First one, respecting and looking after our elderly. Remember they’re older and some of them will have aching bones, so they can’t stand as long as we can. Give up your seat if need be, offer them a hand if they’re carrying shopping. Some older people still act like they’re young and think they can do everything. Truth is, some of them can’t do some of the stuff they could do when they were younger, but they’ll try. Help them out where possible, but don’t force the help if they don’t want it. Sometimes that is their motivation to keep them going and it keeps them active. Always remember your elders, but especially your grandparents; you wouldn’t be here if it wasn’t for them (for you cheeky readers. Yes I know you came from your parents but where did your parents come from? Exactly). So go see them every now and then. See if they need help with anything and sometimes it can be lonely for them. They won’t admit it but a simple visit can brighten their day.

Second – removing your shoes before entering someone’s home. As a kid I was taught to always take my shoes off when you enter into someone’s home. Removing your shoes is not only a sign of respect to the owner of the home but also to the house itself. By removing your shoes you leave any dirt and anything you carry with you outside. It’s similar to a marae. You don’t wear your shoes in a marae, it’s to respect the wharenui and the ancestors from there. I’ve been to a few places where they tell me to leave my shoes on, but I always feel uncomfortable so I remove them anyway. If you’re worried about having toe jams just make sure to wash your feet, wear clean socks or wear a pair of shoes you know doesn’t make your feet smell. Just a tip.. use baby powder 😉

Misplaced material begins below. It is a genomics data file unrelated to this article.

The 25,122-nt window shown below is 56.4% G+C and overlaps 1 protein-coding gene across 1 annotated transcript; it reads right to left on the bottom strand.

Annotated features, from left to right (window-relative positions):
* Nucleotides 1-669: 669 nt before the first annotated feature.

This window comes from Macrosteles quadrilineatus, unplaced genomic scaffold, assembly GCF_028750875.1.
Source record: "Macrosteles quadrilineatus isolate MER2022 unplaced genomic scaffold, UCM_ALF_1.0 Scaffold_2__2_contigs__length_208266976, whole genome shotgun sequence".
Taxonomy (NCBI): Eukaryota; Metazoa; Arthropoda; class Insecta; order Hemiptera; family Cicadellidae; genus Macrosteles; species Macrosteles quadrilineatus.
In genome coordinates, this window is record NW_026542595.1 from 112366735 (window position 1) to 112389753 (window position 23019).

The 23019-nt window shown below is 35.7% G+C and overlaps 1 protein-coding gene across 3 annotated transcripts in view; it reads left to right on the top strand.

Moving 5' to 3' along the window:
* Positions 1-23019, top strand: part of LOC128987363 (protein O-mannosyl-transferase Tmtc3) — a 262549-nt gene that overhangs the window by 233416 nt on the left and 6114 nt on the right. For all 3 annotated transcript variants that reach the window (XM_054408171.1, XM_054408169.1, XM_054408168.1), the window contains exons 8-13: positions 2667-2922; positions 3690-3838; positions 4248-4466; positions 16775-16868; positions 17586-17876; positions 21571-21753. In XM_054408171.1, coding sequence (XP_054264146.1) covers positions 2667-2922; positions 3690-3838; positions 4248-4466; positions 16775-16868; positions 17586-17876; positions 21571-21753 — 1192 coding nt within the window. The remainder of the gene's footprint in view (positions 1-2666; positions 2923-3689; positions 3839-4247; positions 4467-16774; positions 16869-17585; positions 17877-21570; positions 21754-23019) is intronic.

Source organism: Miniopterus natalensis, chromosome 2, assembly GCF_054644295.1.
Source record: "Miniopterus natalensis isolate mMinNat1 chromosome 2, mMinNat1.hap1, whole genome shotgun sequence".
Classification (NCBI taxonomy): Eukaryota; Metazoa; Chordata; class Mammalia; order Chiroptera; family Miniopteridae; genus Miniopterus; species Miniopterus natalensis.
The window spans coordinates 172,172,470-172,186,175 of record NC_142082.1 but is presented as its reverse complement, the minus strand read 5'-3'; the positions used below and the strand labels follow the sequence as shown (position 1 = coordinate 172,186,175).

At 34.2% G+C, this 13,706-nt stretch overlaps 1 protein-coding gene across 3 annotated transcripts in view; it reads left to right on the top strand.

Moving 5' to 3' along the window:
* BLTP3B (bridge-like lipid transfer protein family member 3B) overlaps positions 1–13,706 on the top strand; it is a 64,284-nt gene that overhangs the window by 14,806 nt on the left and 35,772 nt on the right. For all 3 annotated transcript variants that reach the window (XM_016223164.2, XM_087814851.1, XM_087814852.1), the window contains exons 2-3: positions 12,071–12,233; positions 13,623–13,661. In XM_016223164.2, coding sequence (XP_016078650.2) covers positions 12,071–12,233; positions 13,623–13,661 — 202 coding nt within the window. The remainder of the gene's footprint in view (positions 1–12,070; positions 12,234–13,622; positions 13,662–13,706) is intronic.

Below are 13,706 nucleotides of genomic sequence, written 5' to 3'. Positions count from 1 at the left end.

Lastly, always wash your hands when you leave the urupa (cemetery). Ever wondered why there’s a bottle of water near the entrance of a cemetery or why there’s taps around? Yeah, most times it’s to clean up your loved ones but it’s also to wash your hands as you leave. Now this is a cultural thing and I understand other cultures don’t do this but this is what we do. By washing your hands you leave whatever you have with you there and also so that no spirits go with you as you leave. The water also acts as a protection for yourself as you leave the urupa.

I could go on forever talking about all the things my olds taught me, but these are just a few things they taught me which have stuck with me and I feel these are some things that could either help someone today or remind them. I hope this has helped you in some way and please don’t take some things as protocol cos these are the things that we do, but if you could respect it, that’ll be appreciated.

Some genealogy websites for you to check out:

https://www.familysearch.org/
https://www.myheritage.com/
https://www.ancestry.com.au/

Cazna

About Cazna

I was raised with my grandparents in the school of old. They keep me rooted to my ancestors and one day, I'll need to keep that connection strong for future generations. I believe in 'Turning hearts of the future toward the souls of the past'

Cazna

I was raised with my grandparents in the school of old. They keep me rooted to my ancestors and one day, I'll need to keep that connection strong for future generations. I believe in 'Turning hearts of the future toward the souls of the past'